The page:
Theatre review: The Invisible

David Wurtzel reviews the latest play by renowned playwright Rebecca Lenkiewicz which was showing at the Bush Theatre

The Invisible was written with the backing and help of the Legal Action Group, the Law Society and publicly funded lawyers. 

The aim was to put into dramatic form the consequences of Legal Aid, Sentencing and Punishment of Offenders (LASPO) Act 2012 and the legal aid cuts. The playwright, Rebecca Lenkiewicz, is no stranger to political plays. Her Naked Skin at the National Theatre in 2008 dealt with the Suffragette movement; a number of audience members fainted during the forced feeding scene. Her co-written screenplay for Ida, which won the last Oscar for Best Foreign Film, tackled the aftermath of the Holocaust in Poland. The tiny acting space at the Bush Theatre lacks the breadth of the Olivier Theatre stage or the sweep of cinema, but it can be a place to pack an emotional punch.

Value to society

The Invisible has strong scenes and is carried along by superb acting. At its heart is Alexandra Gilbreath as Gail, a highly competent law clinic solicitor dealing with immensely needy, sometimes foolish and always demanding clients, while operating on a shoestring. She offers wise advice and sympathy no matter what the pressure, and only seems to crack when her landlord serves notice that she has to go. What the play achieves is to depict the worth of a lawyer who does this work, which is valuable to society as a whole.

Curiously, and despite the explicit political purpose of the play, we do not clearly see clients who are being denied justice only because of LASPO. Ken, a middle class man with serious anger management issues, has been denied contact with his children by his wife. We see him on his own in court, predictably exploding. He cannot afford a lawyer but no one actually says that middle class people have been ineligible for legal aid for a long time or that Ken has applied for legal aid but has been told that it is no longer available in private children cases. Shaun, an amiable man who doesn’t quite seem to be of this world, has received over-paid benefit, spent it, and cannot now pay it back, a very old problem of the welfare system. He is sent to a Citizen’s Advice Bureau. Aisha is a Pakistani woman who has come to England as the bride of a British husband who physically and emotionally abuses her. After an abortive visit to the police station, where the interpreter tells her to go back to her husband, Gail and the system help her. The personal background stories take quite a long time to unfold. I expected to see LASPO appear again and again as the villain of the piece, but it doesn’t happen, apart from Gail complaining about the government.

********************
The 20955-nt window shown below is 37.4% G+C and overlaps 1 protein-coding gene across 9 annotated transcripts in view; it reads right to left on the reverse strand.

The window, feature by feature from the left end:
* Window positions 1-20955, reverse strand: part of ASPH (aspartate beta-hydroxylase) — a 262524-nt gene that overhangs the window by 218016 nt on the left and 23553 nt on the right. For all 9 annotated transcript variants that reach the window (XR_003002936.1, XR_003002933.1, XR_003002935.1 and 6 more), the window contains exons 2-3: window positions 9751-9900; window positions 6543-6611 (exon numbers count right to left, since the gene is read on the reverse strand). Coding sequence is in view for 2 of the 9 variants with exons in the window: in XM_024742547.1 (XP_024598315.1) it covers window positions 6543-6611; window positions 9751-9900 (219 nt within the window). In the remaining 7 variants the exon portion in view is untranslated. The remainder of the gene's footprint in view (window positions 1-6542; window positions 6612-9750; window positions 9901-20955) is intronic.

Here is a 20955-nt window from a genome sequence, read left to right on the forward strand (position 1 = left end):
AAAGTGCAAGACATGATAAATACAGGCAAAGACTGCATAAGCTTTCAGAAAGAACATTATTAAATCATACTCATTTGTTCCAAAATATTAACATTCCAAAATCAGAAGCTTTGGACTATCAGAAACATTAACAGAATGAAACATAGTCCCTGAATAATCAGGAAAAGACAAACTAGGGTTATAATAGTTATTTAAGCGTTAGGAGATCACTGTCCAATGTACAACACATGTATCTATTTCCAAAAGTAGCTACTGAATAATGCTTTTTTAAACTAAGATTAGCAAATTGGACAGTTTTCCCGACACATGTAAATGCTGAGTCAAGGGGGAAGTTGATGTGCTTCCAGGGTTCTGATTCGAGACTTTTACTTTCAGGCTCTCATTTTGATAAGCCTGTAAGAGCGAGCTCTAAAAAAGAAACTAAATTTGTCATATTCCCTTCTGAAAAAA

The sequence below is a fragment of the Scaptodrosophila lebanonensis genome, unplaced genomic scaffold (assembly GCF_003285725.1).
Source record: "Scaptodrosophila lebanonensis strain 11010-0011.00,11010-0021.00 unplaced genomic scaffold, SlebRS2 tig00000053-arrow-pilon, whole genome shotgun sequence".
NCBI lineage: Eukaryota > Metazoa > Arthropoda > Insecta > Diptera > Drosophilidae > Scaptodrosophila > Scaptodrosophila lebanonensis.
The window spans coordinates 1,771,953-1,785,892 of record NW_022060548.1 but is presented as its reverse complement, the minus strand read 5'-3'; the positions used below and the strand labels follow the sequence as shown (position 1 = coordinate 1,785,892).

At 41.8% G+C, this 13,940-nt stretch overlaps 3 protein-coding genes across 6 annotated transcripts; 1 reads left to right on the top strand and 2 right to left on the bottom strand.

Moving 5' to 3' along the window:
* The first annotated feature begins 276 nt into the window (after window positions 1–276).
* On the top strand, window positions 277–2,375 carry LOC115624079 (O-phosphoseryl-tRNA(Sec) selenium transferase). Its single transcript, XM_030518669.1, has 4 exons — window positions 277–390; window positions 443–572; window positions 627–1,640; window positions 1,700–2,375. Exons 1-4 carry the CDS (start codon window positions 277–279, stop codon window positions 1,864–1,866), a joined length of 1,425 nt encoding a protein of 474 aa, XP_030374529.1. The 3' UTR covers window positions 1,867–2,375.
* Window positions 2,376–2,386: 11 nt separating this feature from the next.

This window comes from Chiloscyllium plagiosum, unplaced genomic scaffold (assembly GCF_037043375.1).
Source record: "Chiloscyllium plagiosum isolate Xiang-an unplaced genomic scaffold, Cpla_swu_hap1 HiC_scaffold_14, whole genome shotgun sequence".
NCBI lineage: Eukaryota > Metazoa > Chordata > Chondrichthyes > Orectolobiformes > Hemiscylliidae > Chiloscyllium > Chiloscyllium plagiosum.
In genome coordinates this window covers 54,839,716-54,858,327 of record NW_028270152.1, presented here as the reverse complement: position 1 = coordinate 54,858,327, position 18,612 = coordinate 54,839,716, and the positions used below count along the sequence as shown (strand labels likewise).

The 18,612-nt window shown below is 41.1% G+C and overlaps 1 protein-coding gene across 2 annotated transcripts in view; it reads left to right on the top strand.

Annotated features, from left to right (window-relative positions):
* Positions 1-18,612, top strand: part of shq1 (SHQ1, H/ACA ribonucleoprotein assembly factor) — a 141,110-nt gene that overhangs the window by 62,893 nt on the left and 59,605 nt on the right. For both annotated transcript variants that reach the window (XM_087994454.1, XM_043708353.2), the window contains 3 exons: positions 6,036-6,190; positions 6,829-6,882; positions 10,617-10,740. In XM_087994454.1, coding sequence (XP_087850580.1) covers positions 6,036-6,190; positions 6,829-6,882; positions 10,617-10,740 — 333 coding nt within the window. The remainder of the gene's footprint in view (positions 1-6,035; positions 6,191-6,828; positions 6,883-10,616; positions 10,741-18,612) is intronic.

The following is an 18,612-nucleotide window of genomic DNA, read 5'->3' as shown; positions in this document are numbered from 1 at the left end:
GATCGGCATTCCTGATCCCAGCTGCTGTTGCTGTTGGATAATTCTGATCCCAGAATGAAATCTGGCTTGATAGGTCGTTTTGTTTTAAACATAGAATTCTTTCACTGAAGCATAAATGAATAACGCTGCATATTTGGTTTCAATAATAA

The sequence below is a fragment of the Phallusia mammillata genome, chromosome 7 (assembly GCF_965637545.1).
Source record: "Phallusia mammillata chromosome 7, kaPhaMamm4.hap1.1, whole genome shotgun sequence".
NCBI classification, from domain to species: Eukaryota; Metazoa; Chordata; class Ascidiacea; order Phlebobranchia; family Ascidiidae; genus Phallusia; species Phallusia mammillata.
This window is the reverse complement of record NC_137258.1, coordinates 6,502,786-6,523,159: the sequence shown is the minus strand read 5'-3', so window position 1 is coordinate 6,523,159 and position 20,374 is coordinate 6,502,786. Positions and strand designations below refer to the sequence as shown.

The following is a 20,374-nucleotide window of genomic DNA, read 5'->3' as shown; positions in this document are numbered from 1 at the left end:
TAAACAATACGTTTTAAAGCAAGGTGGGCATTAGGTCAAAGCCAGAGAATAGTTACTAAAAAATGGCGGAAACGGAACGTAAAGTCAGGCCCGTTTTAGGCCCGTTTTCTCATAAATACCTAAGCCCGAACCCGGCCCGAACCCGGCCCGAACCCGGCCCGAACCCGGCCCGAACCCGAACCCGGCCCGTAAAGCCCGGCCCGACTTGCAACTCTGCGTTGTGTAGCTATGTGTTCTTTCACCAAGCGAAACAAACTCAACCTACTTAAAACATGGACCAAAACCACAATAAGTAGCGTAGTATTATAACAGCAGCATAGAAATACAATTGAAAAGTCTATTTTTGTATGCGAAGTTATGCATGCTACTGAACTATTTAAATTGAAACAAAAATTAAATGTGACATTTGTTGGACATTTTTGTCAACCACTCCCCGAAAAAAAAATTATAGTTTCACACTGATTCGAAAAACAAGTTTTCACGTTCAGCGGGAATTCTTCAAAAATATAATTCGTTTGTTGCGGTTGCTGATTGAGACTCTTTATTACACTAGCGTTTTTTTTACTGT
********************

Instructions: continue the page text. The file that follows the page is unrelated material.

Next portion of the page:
Emotional deprivation

Meanwhile, both Gail and her dedicated assistant Laura suffer their own emotional deprivation. Laura has an insensitive boyfriend – the actors playing them double as Aisha and her husband and play both parts pretty much the same. Gail twice takes a chance on computer blind dating, first with Ken and then with a struck off doctor. Both are ludicrously unsuitable for her. This seems to say more about computer blind dating (and how to extricate yourself from the restaurant) than it does about legal aid cuts. Both men want sex and free legal advice; in due course, Ken gets both. Oddest of all are the gratuitous moments when the characters break off a scene, go into a dance, and then resume the scene.

At the end, with Gail facing eviction, the play brings matters up to date. There are references to small firms going under, tendering for contracts and Tesco’s law. But it is so fleeting and unexplained, one wonders how much the lay audience got it or understood. “Then we’ll shout about it,” Laura says at one point. “We have been shouting. Nobody’s heard,” Gail replies. It is a fight which will have to be conducted elsewhere.

Reviewer: David Wurtzel

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David Wurtzel

David practised at the criminal Bar for 27 years and is a door tenant at 18 Red Lion Court. Prior to his retirement, he was a consultant in the CPD department at City Law School and consultant editor of Counsel. David is a member of the Counsel Editorial Board.